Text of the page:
This week’s reading allowed me to develop my understanding of the human mind and the concept of free will. I have learned more about various scientific and philosophical notions of human thought, as well as of the mechanisms involved in our thinking processes.
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The perception of the human mind as a machine is an idea that seems rather controversial to me. It is clear that most of our thinking processes happen in the brain. The brain, on the other hand, has evolved through a variety of stages to be more efficient and to increase its thinking capacity. In some ways, this process of development can also be thought of as optimization. For instance, if our brain had not developed the structure, it has now, the simplest processes that are involved in our everyday lives would require far more energy and time than we need today. In fact, it would probably be impossible for us to complete some of these processes, such as using technology, or studying complicated diagrams, because of the number of brain resources required to perform them. Indeed, the cognitive development of the brain is somehow similar to the development of technology: what started as a much simpler structure has evolved to be able to complete many complex tasks that were barely possible before. Another similarity between our brain and the machine is the complicated network of mechanisms and cells involved in the thought process. Like in a complex computer, there is a large number of inner structures that allow us to generate thoughts and learn, as well as to read and write. Just as in a computer, the information is processed, analyzed, and saved for future use. Nevertheless, if we understand our thinking as merely the outcome of a set of mechanisms in our brain, does this mean that the concept of free will is unrealistic?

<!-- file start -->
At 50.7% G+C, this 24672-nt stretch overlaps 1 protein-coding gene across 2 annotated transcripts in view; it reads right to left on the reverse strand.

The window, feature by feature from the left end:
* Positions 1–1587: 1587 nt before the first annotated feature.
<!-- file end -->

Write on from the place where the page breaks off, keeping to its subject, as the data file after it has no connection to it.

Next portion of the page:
However, another concept that might be at play here is the existence of the soul. Despite the fact that there is no scientific proof, it is a popular notion in philosophy and theology. Many scientists admit that the thoughts and actions of a person cannot be explained solely by the mechanical functioning of the brain. Our motivations and views, I believe, maybe governed by something other than a range of mechanical processes. For instance, there are inner desires that we cannot explain, irrational thoughts that have no logical ground, and so on. Where do these come from, and what parts do our soul and brain play in their creation? Another interesting component of our mind is the subconscious. While many believe that it is also the result of brain activity, there are barely any explanations as to why there is a division between conscious and subconscious. It is also unclear whether our subconscious has a significant influence on our thought processes. This is particularly revenant to the concept of artificial intelligence because if the subconscious indeed is one of the compulsory components of our thinking, it would be impossible to create artificial intelligence without dividing its thinking processes into conscious and subconscious.
Overall, I believe that the materials studied this week provoked me to think more about human thinking and the processes involved in it. This is relevant to the study of artificial intelligence, as the key to creating it is in considering how we think and process information, as well as determining the processes and structures that affect our thinking.